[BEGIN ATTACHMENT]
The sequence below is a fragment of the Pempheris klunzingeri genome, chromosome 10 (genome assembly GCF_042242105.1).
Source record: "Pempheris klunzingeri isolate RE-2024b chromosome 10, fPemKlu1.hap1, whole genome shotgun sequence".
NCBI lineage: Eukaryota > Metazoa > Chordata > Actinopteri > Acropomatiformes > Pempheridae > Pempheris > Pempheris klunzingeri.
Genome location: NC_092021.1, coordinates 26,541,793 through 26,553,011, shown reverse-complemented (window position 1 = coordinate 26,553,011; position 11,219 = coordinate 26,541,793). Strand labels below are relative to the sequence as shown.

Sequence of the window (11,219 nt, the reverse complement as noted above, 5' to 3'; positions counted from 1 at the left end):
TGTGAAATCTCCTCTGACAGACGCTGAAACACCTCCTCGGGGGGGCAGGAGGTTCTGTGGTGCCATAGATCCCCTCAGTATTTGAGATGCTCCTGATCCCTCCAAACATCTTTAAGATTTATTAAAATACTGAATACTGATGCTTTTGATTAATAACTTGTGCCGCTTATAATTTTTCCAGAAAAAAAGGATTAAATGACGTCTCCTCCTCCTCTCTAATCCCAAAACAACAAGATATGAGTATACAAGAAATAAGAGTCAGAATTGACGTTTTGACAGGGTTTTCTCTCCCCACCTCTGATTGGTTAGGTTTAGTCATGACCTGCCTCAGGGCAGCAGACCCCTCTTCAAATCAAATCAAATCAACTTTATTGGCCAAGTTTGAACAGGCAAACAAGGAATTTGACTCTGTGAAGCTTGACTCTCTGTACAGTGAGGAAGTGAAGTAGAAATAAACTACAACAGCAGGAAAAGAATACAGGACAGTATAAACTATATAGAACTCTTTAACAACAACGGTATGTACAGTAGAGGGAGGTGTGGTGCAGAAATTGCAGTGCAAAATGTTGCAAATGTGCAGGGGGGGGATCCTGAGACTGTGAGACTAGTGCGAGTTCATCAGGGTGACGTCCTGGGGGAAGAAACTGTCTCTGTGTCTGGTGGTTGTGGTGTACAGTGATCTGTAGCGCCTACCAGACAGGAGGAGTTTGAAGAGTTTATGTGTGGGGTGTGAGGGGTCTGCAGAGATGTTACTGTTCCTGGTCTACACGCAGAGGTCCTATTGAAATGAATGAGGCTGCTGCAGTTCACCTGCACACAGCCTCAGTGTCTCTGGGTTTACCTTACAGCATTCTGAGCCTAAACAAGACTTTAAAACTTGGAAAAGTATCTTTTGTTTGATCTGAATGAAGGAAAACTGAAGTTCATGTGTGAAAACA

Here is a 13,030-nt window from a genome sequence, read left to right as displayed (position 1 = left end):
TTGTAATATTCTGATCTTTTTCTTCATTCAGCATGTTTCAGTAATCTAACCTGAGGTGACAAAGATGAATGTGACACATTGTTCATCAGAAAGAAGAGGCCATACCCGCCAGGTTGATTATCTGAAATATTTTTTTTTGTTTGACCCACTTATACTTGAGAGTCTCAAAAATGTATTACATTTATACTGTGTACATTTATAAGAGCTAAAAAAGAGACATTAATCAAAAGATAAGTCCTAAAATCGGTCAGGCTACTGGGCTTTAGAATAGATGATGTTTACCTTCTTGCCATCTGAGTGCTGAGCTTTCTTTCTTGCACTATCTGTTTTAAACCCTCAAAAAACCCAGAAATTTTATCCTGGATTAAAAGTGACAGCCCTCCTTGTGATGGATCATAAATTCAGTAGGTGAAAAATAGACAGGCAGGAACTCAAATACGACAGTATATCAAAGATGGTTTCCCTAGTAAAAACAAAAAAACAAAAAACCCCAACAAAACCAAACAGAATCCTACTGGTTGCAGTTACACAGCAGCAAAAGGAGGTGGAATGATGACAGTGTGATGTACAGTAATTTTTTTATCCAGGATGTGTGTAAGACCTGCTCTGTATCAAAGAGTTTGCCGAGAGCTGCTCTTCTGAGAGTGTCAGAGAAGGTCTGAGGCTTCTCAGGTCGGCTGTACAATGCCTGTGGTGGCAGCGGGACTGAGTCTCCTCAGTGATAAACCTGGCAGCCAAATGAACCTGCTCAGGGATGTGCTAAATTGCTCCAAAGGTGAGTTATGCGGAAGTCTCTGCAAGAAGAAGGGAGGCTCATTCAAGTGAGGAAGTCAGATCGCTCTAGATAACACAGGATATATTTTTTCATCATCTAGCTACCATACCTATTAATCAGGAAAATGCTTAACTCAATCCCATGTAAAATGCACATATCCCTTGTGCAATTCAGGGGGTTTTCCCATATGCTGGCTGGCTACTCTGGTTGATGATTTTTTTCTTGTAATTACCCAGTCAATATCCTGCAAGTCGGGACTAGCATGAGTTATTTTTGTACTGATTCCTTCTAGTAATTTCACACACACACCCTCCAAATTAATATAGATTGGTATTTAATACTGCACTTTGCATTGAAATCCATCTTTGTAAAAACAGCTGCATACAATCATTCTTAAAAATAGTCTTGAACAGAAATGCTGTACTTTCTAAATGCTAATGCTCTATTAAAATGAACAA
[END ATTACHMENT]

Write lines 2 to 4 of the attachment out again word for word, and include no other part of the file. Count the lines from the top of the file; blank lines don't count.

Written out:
Source record: "Pempheris klunzingeri isolate RE-2024b chromosome 10, fPemKlu1.hap1, whole genome shotgun sequence".
NCBI lineage: Eukaryota > Metazoa > Chordata > Actinopteri > Acropomatiformes > Pempheridae > Pempheris > Pempheris klunzingeri.
Genome location: NC_092021.1, coordinates 26,541,793 through 26,553,011, shown reverse-complemented (window position 1 = coordinate 26,553,011; position 11,219 = coordinate 26,541,793). Strand labels below are relative to the sequence as shown.